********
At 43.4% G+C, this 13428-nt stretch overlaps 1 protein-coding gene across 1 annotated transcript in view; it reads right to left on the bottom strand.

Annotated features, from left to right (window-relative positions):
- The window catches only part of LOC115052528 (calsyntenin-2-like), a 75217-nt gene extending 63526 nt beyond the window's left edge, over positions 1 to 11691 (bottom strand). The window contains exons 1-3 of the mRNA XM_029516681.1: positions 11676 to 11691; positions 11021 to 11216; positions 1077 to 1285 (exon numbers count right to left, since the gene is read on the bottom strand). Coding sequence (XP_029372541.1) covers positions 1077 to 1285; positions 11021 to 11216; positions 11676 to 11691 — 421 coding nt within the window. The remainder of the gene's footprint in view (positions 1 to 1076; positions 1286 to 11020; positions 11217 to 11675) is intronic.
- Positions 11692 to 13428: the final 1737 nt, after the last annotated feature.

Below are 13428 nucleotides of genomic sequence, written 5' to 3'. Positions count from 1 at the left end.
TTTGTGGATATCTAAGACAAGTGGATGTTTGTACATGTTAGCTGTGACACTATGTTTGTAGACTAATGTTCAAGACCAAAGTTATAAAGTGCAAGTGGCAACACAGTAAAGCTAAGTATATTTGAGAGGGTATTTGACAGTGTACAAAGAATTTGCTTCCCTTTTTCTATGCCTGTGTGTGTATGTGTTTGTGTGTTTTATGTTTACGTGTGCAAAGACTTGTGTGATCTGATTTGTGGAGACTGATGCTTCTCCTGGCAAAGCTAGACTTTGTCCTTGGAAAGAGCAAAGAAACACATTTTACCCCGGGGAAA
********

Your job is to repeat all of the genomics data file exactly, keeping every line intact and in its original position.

At 43.4% G+C, this 13428-nt stretch overlaps 1 protein-coding gene across 1 annotated transcript in view; it reads right to left on the bottom strand.

Annotated features, from left to right (window-relative positions):
- The window catches only part of LOC115052528 (calsyntenin-2-like), a 75217-nt gene extending 63526 nt beyond the window's left edge, over positions 1 to 11691 (bottom strand). The window contains exons 1-3 of the mRNA XM_029516681.1: positions 11676 to 11691; positions 11021 to 11216; positions 1077 to 1285 (exon numbers count right to left, since the gene is read on the bottom strand). Coding sequence (XP_029372541.1) covers positions 1077 to 1285; positions 11021 to 11216; positions 11676 to 11691 — 421 coding nt within the window. The remainder of the gene's footprint in view (positions 1 to 1076; positions 1286 to 11020; positions 11217 to 11675) is intronic.
- Positions 11692 to 13428: the final 1737 nt, after the last annotated feature.

Below are 13428 nucleotides of genomic sequence, written 5' to 3'. Positions count from 1 at the left end.
TTTGTGGATATCTAAGACAAGTGGATGTTTGTACATGTTAGCTGTGACACTATGTTTGTAGACTAATGTTCAAGACCAAAGTTATAAAGTGCAAGTGGCAACACAGTAAAGCTAAGTATATTTGAGAGGGTATTTGACAGTGTACAAAGAATTTGCTTCCCTTTTTCTATGCCTGTGTGTGTATGTGTTTGTGTGTTTTATGTTTACGTGTGCAAAGACTTGTGTGATCTGATTTGTGGAGACTGATGCTTCTCCTGGCAAAGCTAGACTTTGTCCTTGGAAAGAGCAAAGAAACACATTTTACCCCGGGGAAA